Horizon Discovery and University of Torino Receive Eurostars Award
News Feb 16, 2010
Horizon Discovery (Horizon) and the University of Torino, Department of Oncological Sciences, announced that they have been awarded a three-year Eurostars grant under the EUREKA and EU Seventh Framework Programme for Research and Technological Development.
The grant application entitled “Interrogation of Somatic and Inherited Gene-variations for Human Therapy (INSIGHT)” was ranked first amongst all applications received in the UK and Italy, and third across the entire EU.
The ‘INSIGHT’ program will explore a novel class of inherited and somatic non-coding mutations associated with cancer causation. Once their biological role and mechanisms in cancer have been confirmed or elucidated, these disease models will be made available to the wider research community and profiled (by Horizon) for all known existing cancer drugs that may target these cancer genetic variations, to discover potential new therapeutic options for patients.
Horizon will perform the in vitro gene engineering and drug screening; and Professor Alberto Bardelli will identify other cancer associated SNPs for modeling.
Professor Bardelli is a leader in the field of cancer genetics and therapy and his work is actively leading to the adoption of new and more effective ‘Personalized Medicine’ strategies by pharmaceutical companies and healthcare agencies; in particular his landmark research recently linking mutant K-Ras and other genetic mutations to resistance to novel EGFR-targeted therapies in colon cancer.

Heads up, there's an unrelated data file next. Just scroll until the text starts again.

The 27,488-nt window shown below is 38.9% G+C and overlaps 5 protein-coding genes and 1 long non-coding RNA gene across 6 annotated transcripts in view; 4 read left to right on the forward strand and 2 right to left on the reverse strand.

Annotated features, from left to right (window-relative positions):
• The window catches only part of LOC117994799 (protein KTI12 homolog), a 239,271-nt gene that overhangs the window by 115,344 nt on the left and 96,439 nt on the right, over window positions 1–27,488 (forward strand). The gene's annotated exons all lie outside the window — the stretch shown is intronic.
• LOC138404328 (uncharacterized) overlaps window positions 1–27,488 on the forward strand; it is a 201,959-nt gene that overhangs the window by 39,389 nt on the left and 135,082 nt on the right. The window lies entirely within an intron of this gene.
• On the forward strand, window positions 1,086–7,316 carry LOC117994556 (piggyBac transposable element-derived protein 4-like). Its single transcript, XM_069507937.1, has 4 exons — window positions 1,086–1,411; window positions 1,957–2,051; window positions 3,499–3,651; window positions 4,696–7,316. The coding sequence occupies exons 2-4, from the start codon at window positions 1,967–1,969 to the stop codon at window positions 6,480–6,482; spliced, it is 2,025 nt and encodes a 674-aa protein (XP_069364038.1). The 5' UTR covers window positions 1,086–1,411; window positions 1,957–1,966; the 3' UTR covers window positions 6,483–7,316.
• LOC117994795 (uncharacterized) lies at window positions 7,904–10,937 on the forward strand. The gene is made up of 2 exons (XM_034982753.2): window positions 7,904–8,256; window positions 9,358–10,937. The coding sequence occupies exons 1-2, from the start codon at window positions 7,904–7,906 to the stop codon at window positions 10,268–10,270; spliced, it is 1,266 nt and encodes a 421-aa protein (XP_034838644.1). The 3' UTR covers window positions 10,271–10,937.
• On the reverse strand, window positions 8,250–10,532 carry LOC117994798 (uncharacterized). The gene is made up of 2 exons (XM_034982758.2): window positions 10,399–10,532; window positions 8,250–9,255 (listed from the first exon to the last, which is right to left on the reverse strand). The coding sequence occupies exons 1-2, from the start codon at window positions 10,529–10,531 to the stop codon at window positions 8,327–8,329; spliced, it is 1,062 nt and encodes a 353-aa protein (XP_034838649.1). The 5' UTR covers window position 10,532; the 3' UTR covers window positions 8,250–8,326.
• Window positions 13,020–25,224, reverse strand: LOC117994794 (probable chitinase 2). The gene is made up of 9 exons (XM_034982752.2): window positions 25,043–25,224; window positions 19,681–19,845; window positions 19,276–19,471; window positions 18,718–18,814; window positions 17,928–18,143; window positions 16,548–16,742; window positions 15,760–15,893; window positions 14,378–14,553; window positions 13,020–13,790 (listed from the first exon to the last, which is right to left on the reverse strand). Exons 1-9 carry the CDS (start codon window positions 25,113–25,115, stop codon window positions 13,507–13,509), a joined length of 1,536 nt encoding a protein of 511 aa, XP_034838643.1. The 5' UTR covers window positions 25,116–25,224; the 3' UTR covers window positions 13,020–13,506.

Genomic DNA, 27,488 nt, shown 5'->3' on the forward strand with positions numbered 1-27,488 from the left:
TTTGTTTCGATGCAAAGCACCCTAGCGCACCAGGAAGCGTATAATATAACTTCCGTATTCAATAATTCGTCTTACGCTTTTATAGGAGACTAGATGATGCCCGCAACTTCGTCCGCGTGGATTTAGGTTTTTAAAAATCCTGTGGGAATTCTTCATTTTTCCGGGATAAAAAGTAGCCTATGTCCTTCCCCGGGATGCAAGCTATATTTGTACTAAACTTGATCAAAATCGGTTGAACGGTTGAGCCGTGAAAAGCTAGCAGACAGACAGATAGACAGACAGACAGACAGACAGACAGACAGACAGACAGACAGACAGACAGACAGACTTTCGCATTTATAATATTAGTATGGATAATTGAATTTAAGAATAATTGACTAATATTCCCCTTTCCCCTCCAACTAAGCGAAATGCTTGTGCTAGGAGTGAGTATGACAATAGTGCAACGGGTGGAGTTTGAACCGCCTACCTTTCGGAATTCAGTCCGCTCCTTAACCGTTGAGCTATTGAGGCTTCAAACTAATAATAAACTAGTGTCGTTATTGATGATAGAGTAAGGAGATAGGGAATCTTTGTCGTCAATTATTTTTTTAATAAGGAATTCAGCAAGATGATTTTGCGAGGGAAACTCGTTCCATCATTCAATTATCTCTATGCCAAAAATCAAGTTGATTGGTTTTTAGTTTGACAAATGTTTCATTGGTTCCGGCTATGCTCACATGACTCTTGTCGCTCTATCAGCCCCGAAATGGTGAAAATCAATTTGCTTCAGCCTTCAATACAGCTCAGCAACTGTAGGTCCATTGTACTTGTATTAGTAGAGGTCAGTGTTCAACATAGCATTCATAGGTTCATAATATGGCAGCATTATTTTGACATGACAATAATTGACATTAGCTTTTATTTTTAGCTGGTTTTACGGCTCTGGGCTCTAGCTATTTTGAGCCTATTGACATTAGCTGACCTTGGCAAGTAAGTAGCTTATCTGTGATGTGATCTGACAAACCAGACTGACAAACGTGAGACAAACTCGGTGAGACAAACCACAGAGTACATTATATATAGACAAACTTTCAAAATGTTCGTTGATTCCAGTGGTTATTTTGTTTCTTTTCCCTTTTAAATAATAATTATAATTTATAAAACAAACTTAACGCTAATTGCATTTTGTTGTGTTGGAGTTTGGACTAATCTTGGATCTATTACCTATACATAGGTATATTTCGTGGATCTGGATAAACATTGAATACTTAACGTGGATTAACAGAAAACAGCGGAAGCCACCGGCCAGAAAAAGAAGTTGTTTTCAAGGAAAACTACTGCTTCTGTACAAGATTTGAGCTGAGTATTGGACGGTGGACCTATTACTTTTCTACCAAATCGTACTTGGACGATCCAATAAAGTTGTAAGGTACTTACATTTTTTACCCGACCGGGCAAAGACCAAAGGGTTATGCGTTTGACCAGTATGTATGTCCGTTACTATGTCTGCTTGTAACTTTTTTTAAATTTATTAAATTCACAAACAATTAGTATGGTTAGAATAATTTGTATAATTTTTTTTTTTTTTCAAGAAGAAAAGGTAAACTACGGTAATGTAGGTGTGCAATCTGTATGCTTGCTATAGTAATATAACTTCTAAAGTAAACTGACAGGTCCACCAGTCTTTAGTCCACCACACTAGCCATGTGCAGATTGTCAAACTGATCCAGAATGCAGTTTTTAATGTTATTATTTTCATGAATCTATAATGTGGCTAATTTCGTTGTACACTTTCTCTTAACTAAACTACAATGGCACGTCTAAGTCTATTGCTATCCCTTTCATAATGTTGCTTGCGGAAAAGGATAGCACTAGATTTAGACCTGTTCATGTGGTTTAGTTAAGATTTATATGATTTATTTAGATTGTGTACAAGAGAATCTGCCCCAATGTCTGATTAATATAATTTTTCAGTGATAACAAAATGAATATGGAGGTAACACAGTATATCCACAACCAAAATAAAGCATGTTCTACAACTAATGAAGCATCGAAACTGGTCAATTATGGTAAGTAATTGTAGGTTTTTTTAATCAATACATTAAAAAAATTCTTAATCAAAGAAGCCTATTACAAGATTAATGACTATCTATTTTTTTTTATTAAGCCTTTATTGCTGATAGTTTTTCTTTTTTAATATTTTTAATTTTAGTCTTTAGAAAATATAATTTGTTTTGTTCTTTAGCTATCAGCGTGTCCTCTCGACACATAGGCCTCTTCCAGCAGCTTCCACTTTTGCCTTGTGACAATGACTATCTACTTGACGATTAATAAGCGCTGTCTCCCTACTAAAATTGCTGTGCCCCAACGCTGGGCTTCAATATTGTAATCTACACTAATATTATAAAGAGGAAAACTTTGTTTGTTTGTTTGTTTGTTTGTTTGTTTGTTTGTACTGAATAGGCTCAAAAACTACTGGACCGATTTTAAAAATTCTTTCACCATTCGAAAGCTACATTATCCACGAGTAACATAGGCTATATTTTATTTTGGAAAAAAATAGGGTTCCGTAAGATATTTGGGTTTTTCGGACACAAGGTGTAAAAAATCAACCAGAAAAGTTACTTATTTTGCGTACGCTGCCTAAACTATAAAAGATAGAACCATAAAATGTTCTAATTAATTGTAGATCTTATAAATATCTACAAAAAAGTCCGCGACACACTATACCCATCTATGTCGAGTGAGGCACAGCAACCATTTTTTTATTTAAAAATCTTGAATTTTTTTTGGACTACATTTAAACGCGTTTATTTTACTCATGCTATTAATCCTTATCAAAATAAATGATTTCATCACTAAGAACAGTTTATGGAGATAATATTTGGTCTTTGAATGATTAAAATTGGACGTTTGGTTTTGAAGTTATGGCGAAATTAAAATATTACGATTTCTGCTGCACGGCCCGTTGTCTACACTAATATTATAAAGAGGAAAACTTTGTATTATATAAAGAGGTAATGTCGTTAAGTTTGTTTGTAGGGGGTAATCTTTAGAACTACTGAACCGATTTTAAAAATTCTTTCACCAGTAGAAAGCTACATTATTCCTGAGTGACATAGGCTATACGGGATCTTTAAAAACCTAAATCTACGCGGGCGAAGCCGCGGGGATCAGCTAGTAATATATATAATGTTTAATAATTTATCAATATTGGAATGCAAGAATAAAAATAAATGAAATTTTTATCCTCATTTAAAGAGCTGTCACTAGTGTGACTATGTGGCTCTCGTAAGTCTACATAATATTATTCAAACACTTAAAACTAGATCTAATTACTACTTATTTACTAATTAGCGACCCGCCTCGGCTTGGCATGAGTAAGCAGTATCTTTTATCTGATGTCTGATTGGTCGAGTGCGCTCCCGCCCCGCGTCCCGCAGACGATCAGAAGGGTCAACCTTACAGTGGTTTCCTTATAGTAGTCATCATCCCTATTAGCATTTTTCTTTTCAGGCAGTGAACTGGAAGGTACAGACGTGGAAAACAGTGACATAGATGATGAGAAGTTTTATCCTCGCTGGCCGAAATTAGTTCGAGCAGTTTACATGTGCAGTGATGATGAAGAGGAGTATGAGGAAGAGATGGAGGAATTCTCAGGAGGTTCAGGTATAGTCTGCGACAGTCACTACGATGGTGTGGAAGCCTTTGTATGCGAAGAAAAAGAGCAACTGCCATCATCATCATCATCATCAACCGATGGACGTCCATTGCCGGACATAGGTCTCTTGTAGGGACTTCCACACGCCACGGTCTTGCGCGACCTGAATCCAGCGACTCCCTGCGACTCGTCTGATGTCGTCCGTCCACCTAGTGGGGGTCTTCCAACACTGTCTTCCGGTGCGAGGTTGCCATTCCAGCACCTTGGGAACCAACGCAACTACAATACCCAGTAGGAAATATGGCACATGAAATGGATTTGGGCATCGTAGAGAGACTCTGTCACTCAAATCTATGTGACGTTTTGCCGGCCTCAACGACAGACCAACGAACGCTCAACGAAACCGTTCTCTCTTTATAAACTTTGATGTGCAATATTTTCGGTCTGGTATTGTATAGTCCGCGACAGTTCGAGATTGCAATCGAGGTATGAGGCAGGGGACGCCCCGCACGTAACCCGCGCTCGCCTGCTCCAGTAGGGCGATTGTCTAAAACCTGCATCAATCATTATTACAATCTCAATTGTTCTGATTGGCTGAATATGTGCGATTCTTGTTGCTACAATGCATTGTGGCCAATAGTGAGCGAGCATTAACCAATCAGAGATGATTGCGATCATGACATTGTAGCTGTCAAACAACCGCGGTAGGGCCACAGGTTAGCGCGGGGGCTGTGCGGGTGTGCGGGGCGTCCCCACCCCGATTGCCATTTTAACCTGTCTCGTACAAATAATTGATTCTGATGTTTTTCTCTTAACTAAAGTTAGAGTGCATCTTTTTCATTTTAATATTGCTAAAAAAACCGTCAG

The grant which begins in March 2010 is spread over a period of three years and will contribute toward a $1,000,000 program of work that will lead to the marketing by Horizon of a panel of new patient relevant X-MAN™ disease models and the co-ownership of new inventions that will be commercialized via Horizon.
Chinese researchers have developed interfacially polymerized porous polymer particles for low- abundance glycopeptide separation. These polymer particles - with hydrophilic-hydrophobic heterostructured nanopores - can separate low-abundance glycopeptides from complex biological samples with high-abundance background molecules efficiently.